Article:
Challenges in Mobile & Wireless Systems EE233C (Spring 2000): Lecture #1April 6, 2000
Welcome to EE233C! • Course logistics • Overview of mobile and wireless systems • Course plan
Course Logistics: Instructor Info • Email: email@example.com • Phone: 310-267-2098 • Office: 7702-B BH • Office hours: Fr 10-12 AM, or by appointment • Assistant: Celina Liebmann, 7440D BH firstname.lastname@example.org
Course Logistics: Prerequisites • No formal prerequisite • Knowledge of computer networking and digital communications at advanced undergraduate level • Part of EE’s Computer Engineering / Embedded Computing Ad Hoc Major Field
Course Logistics: Grading • One examination: 20% • around 7th week • Two home works: 20% • problem solving, analysis, theoretical, simulation • One paper review presentation: 15% • one paper per student from a specified set • 20 minute presentation • Class project: 25% results, 10% report, 5% presentation • up to groups of two students • presentation during last week & final exam slot • like a conference paper and talk • Class participation/attendance: 5% • This is a graduate course – so focus on learning!
Course Logistics: Project • Dig deep into a focus area on your own • lectures would provide a “broad” coverage • Should have some new idea/result, even if minor • one or more of simulation, analysis, implementation • no paper reviews and surveys • Project proposal due by end of week 3 • project web page will have suggested project topics • may relate to your own research or job • but you cannot “reuse” work already done • What should be your goal? • something useful • similar quality as a conference paper and talk • key is to keep the project simple, and focussed
Course Logistics: On the Web • Course web site URL http://www.ee.ucla.edu/~mbs/courses/ee233c/2000s • On-line material • lecture viewgraphs in PDF & PPT • check before class, and print them • copies of handouts, home works, exams etc. • important announcements • on-line reader with pointers to URLs, Melvyl • Important: please fill the on-line questionnaire! • class mailing list
Course Logistics: Reader & Textbooks • No books are required. • A set of papers will be required reading • average of 1-2 paper per lecture • will relate to the core topic of that lecture • you should read them before the lecture • In addition, every student will present one paper • cover alternate ideas or related topics • selected from a set of papers of my choosing
Course Logistics: Reader & Textbooks (contd.) • No paper reader - an “on-line reader” is being maintained at the course web site • bibliographic entries for various papers • links to on-line versions if available • or, indication whether available through Melvyl’s INSPEC database • hardcopies will be handed out for papers not available on-line • Typically access on-line papers from Melvyl (http://www.melvyl.ucop.edu)
Course Logistics: Some Books (for your interest only…) • Wireless Communications : Principles And Practice; Rappaport, Theodore S. Prince Hall Publishing; 09/1995; • Mobile Computing (Kluwer International Series in Engineering and Computer Science, No 353); Imielinski, Tomasz (Edt)/ Korth, Henry F. (Edt) Kluwer Academic Pub; 1/96; • Mobile IP : Design Principles And Practices; Perkins, Charles / Woolf, Bobby Addison Wesley; 11/1997; • Wireless Multimedia Communications : Networking Video, Voice and Data; Wesel, Ellen Kayata Addison Wesley; 12/1997; • Wireless Personal Communications; A Systems Approach; Goodman, David J. Addison Wesley; 09/1997;Principles of Mobile Communication; Stuber, Gordon L. Kluwer Academic Publishing; 6/96; • Second Generation Mobile And Wireless Technologies; Black, Uyless Prentice Hall; 09/1998;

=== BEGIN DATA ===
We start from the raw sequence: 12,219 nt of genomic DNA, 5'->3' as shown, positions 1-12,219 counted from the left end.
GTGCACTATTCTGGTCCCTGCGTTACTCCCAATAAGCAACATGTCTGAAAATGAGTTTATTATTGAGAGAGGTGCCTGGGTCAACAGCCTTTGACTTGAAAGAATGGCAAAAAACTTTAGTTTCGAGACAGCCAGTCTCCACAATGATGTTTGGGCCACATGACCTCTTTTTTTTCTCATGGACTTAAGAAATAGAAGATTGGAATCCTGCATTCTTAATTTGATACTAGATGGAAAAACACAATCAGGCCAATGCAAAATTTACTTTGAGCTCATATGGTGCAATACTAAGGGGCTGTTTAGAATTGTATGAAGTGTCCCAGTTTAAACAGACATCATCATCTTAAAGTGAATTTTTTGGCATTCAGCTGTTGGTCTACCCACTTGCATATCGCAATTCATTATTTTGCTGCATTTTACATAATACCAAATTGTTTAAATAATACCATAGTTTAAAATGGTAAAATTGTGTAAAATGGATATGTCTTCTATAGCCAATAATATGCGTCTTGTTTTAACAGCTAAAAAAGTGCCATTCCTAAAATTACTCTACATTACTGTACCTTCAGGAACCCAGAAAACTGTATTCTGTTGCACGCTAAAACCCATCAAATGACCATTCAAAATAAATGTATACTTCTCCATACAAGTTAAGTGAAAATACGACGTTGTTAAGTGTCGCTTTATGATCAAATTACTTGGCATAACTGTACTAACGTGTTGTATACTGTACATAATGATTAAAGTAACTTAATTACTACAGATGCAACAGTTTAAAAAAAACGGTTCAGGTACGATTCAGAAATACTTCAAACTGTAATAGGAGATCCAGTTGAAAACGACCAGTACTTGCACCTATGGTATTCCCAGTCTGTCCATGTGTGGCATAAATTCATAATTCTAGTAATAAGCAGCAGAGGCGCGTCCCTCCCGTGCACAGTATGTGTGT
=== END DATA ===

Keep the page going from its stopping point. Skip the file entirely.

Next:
Course Logistics: Conferences and Journals • Conferences & Workshops • Main: MOBICOM • Others: SIGCOM, INFOCOM, MoMuC, ICUPC, PIMRC, WoWMoM, ICC, Globecom, Mobihoc, etc. • Journals & Magazines • Main: ACM/Baltzer WINET, ACM/Baltzer MONET, IEEE Personal Communications • Others: IEEE Trans of N/W, JSAC etc.
Growth in Wireless Services • Rapid growth in cellular/PCS services over the last decade • by 2000, one in three phoned will be mobile (42% in US) • Nordic countries: 10 new mobile phones for every wired phone • 35-60% annual growth in PCS users • 600M mobile users by 2001 • $17B in PCS license auctions • Wireless data services still a small market • albeit a fast growing one • WLAN to 2.2B in 2004 • rapid growth of PDAs, laptops
Wireless Data Applications: Small Market • Lack of killer application • Unsuitable terminal devices • Lack of standard air interfaces and services • Poor performance of wireless WANs • due to low bit rates, high latencies, and high error rates of existing wide-area wireless air interfaces • Business factors • high pricing and cost, lack of universal coverage • But, technology trends augur well...
Favorable Technology Trends • Innovative Internet-based applications and services particularly useful to mobile users • personalized information retrieval, access to airline reservations systems, online trading • Novel handheld terminal devices e.g. PalmPilot • compact size, low power, ease of use • next generation will have built-in wireless interfaces • Emerging wide-area wireless packet data services • aggregate data rates of several 100 kbps • TCP/IP-friendly link layer protocols
Evolution in Information Systems • Wired wireless, e.g. wired phones cellular • more freedom of location and time • Voice telephony, data multimedia • Intelligent telecom n/w networked computing • intelligence at the edges of the network • programmable servers intermixed with switching infrastructure for rapid service deployment • Networked computing is becoming pervasive • personal networked mobile pervasive • more flexible resource usage, more freedom of location and time, more efficient flow of information • Moving beyond phones and PCs • embedded devices & sensor-based smart spaces